A prominent feature of the Sorp is its focus on requirements for policy statements and narrative reports. It goes beyond numbers and accounts, in that it requires charity trustees to report on both their stewardship and management of the charity.
Among the requirements for charities are the need for a reserves policy, a risk register and - for those charities that hold investments - an investment policy.
Research to date suggests that most charities have begun to address the question of reserves, although most remain 'under-reserved'. The risk statement has also improved and moved on from the assumption that it was something to do with insurance.
Yet there are still too many charity reports that appear to have been written by external auditors themselves, rather than together with trustees who have understood the risks facing the charity. As a result, each week there is a story about a charity facing a funding crisis or a governance problem, usually because the organisation lacks the appropriate risk policies and the grounded methodology that should underpin them.
The same bad practices outlined above are also occurring with investment policies. Many are inadequate, and it often appears that only investment managers are responsible for writing them. The investment manager should be consulted, of course, but investment policies are the sole responsibility of the trustees.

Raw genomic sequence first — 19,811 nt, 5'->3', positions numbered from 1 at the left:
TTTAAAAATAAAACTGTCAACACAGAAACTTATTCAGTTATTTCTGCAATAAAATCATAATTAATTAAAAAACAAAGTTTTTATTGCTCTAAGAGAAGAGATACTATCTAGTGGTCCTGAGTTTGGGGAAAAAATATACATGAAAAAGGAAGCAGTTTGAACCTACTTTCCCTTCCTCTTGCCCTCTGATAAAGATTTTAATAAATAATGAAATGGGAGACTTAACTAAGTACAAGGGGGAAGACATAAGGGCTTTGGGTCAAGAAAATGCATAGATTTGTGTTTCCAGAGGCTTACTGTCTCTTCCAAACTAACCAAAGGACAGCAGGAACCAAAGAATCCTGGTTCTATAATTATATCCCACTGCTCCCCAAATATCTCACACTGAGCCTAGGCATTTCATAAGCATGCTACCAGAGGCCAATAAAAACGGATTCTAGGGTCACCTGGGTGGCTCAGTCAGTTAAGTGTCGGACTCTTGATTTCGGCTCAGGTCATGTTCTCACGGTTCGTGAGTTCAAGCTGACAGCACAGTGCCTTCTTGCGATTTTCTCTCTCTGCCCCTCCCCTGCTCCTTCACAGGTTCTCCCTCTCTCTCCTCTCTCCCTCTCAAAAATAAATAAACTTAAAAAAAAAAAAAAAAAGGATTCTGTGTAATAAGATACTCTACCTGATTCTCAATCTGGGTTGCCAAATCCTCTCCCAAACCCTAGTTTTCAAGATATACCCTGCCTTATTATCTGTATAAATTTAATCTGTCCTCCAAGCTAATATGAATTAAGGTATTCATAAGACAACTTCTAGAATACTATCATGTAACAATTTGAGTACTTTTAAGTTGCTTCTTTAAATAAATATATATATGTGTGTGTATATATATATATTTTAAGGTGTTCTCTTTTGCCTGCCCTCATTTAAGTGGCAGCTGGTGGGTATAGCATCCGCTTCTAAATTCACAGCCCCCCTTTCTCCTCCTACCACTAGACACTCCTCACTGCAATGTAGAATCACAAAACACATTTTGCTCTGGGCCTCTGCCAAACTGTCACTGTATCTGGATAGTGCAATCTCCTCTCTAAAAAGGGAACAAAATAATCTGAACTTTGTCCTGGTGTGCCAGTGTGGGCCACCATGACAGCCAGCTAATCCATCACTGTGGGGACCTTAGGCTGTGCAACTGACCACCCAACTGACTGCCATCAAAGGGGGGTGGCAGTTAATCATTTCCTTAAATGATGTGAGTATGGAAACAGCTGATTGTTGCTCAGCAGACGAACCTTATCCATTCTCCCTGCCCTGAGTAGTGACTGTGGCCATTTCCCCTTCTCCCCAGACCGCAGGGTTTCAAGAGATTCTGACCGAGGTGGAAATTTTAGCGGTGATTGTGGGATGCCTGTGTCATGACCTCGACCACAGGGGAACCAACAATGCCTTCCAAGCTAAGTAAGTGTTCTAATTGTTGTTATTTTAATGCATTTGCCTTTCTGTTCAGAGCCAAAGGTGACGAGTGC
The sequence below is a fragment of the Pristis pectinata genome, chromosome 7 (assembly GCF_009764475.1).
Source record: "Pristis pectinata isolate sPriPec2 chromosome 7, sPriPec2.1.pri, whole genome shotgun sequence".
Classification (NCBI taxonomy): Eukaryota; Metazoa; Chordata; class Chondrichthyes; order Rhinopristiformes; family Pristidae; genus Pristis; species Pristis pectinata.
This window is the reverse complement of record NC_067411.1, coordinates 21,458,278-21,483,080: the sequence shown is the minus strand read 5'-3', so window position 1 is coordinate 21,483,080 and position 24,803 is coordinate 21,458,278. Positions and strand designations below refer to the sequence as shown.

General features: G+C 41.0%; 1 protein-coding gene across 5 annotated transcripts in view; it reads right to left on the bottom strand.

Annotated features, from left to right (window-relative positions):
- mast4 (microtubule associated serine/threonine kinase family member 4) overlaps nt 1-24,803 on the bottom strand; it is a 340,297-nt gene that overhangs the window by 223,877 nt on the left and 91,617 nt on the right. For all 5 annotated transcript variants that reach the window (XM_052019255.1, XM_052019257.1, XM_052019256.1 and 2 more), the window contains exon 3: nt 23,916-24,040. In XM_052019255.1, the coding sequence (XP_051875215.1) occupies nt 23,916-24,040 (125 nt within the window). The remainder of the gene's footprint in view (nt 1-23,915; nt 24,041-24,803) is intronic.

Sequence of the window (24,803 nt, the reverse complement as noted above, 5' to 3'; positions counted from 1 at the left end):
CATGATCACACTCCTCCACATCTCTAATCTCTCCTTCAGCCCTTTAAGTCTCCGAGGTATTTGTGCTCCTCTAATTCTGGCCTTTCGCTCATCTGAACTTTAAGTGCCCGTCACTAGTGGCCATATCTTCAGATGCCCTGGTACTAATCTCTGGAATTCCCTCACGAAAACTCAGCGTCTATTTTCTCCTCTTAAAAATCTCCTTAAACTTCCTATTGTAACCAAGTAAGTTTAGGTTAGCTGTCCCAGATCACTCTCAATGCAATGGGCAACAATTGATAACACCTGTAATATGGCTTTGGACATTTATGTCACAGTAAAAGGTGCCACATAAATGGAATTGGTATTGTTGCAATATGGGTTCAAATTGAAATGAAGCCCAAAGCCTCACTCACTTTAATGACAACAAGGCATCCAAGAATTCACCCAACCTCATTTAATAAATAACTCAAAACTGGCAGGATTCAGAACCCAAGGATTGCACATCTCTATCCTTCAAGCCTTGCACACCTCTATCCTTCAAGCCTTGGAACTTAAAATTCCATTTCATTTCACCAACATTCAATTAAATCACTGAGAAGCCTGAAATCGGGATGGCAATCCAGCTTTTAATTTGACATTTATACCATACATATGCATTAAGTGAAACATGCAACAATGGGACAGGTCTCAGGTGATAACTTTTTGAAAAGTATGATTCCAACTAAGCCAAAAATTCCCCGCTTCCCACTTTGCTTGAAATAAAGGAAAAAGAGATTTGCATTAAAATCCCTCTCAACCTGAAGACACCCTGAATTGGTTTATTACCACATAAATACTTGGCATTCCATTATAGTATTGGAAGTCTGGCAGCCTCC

Just before Easter I was invited by Petra Ingram, finance director at Sightsavers International, to help create the charity's investment policy.
Sightsavers is an example of best practice in formulating and writing an investment policy. First, it had an honest risk register already in place. Second, there was a clear reserves policy in place. And third, trustees and senior staff, including the chief executive, were willing to devote a day of their time to investment issues for the charity, using the previous risk and reserves work as their starting point.
The day involved breakouts and open debate covering appropriate social responsibility criteria and stakeholders' concerns. The need to hold an appropriate level of reserves was correlated to the risks identified, including issues of funding sources and both contractual and moral spending commitments. Once the policy had been agreed, the investment managers were able to suggest an appropriate strategic asset allocation.
The charity now has a transparent and grounded investment policy in place.
- Paul Palmer is professor of voluntary sector management at Cass Business School.